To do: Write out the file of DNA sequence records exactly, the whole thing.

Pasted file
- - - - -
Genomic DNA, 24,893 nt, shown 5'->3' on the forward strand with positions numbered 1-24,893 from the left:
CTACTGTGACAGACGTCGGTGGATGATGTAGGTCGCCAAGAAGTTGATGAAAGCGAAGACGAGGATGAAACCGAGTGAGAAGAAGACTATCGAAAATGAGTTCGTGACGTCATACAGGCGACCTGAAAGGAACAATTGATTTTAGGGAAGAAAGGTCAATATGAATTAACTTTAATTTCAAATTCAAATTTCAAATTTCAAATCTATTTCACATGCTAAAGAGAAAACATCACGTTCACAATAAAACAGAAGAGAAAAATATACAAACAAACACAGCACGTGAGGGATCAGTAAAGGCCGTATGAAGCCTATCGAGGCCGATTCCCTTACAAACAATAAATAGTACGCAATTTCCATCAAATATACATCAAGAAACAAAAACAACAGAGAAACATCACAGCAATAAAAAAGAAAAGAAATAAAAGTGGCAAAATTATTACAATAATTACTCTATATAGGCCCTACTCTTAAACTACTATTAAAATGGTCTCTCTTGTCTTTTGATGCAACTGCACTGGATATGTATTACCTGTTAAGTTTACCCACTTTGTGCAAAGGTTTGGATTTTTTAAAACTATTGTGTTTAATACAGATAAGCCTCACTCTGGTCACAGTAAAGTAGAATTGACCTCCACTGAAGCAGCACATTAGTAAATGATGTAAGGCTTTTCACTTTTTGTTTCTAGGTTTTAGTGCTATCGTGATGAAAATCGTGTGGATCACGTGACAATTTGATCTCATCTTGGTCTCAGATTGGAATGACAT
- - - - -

Genomic DNA, 24,893 nt, shown 5'->3' on the forward strand with positions numbered 1-24,893 from the left:
CTACTGTGACAGACGTCGGTGGATGATGTAGGTCGCCAAGAAGTTGATGAAAGCGAAGACGAGGATGAAACCGAGTGAGAAGAAGACTATCGAAAATGAGTTCGTGACGTCATACAGGCGACCTGAAAGGAACAATTGATTTTAGGGAAGAAAGGTCAATATGAATTAACTTTAATTTCAAATTCAAATTTCAAATTTCAAATCTATTTCACATGCTAAAGAGAAAACATCACGTTCACAATAAAACAGAAGAGAAAAATATACAAACAAACACAGCACGTGAGGGATCAGTAAAGGCCGTATGAAGCCTATCGAGGCCGATTCCCTTACAAACAATAAATAGTACGCAATTTCCATCAAATATACATCAAGAAACAAAAACAACAGAGAAACATCACAGCAATAAAAAAGAAAAGAAATAAAAGTGGCAAAATTATTACAATAATTACTCTATATAGGCCCTACTCTTAAACTACTATTAAAATGGTCTCTCTTGTCTTTTGATGCAACTGCACTGGATATGTATTACCTGTTAAGTTTACCCACTTTGTGCAAAGGTTTGGATTTTTTAAAACTATTGTGTTTAATACAGATAAGCCTCACTCTGGTCACAGTAAAGTAGAATTGACCTCCACTGAAGCAGCACATTAGTAAATGATGTAAGGCTTTTCACTTTTTGTTTCTAGGTTTTAGTGCTATCGTGATGAAAATCGTGTGGATCACGTGACAATTTGATCTCATCTTGGTCTCAGATTGGAATGACAT